"Round about. I'm thinking about starting here again."
Jamie frowned. "There's work here?"
"God, yeah." She unwrapped her sandwiches with hands that still showed oil beneath the fingernails, and offered him one. "Hungry?"
He was. He hadn't eaten all week. He'd drunk a fair bit, but that didn't fill a man's stomach the same way.
Jamie took a bite. Cheese and pickle on white bread.
"The food of the gods," he said.
"Cheap," she said.
About a year after he and Marlene had married, Jamie had had a few too many to drink with the boys. Marlene had come in and found him draped across some blonde. He didn't remember the blonde's name, and wasn't sure he'd ever known it.
"Give me a chance," he'd whispered when he and Marlene had gotten home.
"A thousand chances," she'd said, and kissed him.
He had thought that would be enough.
He'd never figured she would be counting.
Marlene had never done cheap. She worked hard for it, she'd said, so why should she do cheap?
She had worked hard. Plenty of work for a social security manager to do in this town. Plenty of broken people to pick up. Plenty who'd be right back down there again the next day. She must have gotten good with all that practice. "No, there's no jobs. Here's your check. It won't take you far." Far as the nearest bar, mostly.
Worst thing about it? Marlene had cared. She'd cared about every damned lost soul out there. It broke her heart every day. And the person who should have picked her up hadn't been there. He'd been lost in a wilderness of bars.
Jamie hadn't slept more than a wink in the five nights since Marlene had left. For fifteen years, he and Marlene had never spent even one night apart. An empty bed wasn't a bed at all. It was just somewhere to lie and pray that the hole inside him would fill. The dark ceiling had become his most intimate companion.
Dawn touched the sky with a watercolor stroke of gray at six. Jamie levered himself upright, stopped off in the bathroom for a piss and a glass of water, then headed out along the dead streets. Marlene had taken the car when she'd gone.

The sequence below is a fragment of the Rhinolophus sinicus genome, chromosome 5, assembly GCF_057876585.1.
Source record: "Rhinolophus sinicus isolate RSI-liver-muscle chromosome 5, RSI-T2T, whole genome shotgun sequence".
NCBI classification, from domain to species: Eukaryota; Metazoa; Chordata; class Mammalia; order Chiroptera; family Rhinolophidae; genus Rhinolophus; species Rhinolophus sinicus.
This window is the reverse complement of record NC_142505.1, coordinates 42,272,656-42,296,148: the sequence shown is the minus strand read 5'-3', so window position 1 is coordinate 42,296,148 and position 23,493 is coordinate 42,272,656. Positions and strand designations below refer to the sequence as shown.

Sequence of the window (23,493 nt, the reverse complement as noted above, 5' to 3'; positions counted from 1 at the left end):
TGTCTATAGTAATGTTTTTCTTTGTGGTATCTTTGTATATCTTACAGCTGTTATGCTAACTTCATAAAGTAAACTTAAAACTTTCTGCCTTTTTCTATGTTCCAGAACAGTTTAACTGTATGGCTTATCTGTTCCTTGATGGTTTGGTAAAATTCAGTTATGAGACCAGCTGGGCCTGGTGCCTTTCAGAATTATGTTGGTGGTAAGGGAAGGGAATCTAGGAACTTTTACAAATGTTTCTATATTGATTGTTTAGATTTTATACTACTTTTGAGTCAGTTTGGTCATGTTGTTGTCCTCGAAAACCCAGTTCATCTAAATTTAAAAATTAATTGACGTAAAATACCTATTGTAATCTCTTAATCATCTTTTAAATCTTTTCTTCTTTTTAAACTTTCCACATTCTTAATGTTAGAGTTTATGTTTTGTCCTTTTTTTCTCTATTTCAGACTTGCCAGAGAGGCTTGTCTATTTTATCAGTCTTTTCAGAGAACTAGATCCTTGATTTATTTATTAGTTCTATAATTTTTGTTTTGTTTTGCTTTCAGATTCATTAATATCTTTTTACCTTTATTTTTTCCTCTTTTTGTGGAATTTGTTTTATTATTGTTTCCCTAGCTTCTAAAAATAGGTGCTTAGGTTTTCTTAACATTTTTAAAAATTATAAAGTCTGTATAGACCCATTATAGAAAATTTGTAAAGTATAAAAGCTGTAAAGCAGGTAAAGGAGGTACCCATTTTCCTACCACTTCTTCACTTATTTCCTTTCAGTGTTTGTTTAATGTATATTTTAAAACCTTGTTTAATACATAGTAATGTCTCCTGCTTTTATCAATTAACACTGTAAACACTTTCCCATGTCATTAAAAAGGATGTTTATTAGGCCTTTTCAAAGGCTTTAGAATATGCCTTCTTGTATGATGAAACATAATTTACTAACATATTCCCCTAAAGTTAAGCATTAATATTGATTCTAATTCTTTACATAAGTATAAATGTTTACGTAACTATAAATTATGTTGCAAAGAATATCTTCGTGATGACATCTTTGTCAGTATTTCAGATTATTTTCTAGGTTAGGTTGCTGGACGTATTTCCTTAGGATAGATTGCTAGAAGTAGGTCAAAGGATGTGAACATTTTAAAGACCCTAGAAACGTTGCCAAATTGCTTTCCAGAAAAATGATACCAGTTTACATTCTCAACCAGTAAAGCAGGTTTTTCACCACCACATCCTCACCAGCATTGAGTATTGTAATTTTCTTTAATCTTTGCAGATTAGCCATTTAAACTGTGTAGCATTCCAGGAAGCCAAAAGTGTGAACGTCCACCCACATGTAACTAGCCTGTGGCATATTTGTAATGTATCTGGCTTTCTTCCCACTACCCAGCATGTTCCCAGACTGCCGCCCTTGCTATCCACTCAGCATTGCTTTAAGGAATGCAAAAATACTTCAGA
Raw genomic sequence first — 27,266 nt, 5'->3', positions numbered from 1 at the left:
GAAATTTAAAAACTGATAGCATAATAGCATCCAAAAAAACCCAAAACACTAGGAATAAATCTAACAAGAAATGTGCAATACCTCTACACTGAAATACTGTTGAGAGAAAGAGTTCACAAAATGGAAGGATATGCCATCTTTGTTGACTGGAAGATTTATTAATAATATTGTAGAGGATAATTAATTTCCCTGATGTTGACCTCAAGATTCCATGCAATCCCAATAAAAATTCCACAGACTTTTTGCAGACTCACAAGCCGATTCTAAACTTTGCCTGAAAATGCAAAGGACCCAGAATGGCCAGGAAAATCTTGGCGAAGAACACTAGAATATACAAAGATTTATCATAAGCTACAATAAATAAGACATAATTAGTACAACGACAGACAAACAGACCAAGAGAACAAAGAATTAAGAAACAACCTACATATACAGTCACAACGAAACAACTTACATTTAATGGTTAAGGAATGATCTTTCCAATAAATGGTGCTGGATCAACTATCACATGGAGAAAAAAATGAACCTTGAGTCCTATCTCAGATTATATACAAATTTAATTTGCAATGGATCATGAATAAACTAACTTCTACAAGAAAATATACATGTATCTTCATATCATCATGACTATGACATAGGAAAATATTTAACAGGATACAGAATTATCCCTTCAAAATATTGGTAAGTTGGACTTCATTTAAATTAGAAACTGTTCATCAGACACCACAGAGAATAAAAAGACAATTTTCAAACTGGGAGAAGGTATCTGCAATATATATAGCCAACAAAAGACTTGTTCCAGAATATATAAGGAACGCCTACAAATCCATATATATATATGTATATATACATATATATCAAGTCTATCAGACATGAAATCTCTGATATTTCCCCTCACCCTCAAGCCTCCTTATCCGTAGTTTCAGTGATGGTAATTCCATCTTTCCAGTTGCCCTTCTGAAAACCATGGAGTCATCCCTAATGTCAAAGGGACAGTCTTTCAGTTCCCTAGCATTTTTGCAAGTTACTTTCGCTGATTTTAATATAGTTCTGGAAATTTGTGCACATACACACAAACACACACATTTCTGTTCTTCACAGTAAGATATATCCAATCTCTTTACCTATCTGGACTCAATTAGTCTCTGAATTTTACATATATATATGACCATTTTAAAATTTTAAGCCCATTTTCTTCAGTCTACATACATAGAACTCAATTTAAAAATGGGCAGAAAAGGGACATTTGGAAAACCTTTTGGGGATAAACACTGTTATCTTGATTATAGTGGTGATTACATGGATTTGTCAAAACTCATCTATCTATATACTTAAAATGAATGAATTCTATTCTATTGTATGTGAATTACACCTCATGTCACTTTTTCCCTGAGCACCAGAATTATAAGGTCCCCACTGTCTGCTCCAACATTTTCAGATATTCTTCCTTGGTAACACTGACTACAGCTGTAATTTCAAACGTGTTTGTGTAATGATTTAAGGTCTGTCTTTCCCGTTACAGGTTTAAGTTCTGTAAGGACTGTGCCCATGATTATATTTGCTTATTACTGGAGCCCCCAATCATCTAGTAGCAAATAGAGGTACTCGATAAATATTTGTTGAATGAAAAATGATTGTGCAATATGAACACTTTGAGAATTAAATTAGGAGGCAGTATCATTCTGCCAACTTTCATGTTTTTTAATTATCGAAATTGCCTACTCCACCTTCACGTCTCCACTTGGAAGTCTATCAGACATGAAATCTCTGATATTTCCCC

"It hurts," he whispered to the streets as he walked. The apartment blocks with their peeling paint and broken windows, the abandoned gas station, the McDonalds wrappers creeping like tumbleweed along the gutters, the rusting fence around the cracked basketball court, none of them disagreed. "Yeah," they whispered. "It hurts. It hurts."
Far away, a siren rose and fell. Jamie kept walking.
Even the bars were closed at this hour of the morning, neon dulled, signs tatty in the unkind dawn glow.
All that Jamie had ever had or been lay in a wasteland now; it called Jamie home.
He turned down River Street, then squeezed through the loose siding into the industrial park. Abandoned factories and warehouses loomed in the murk.
It was just light enough for Jamie to see where he was putting his feet. Within a couple of paces, he realized the ground was coated in moths, hundreds upon thousands upon millions of them, settled over every brick, every girder, ever stained patch of asphalt. They spun up where he stepped, before his feet could crush them, like snowflakes falling upwards.
The ground beneath his feet felt odd. He crouched. The ground was dusty and dry. He reached down and ran a finger over it, then lifted it to his lips. His tongue flicked over his finger. Dirt. And something else. Something sweet, like flowers. Pollen?
He stared at his finger. For a moment, it seemed like something alien. Then he shook his head, and moved on.
He reached the culvert and sat himself on the barrel. A halo of moths rose around him, then settled again further away. The barrel, too, was covered in the layer of dirt and pollen. Jamie took a deep breath. For the first time that he could recall, the air in this place wasn't stagnant and laced with degraded oil. It was almost intoxicating.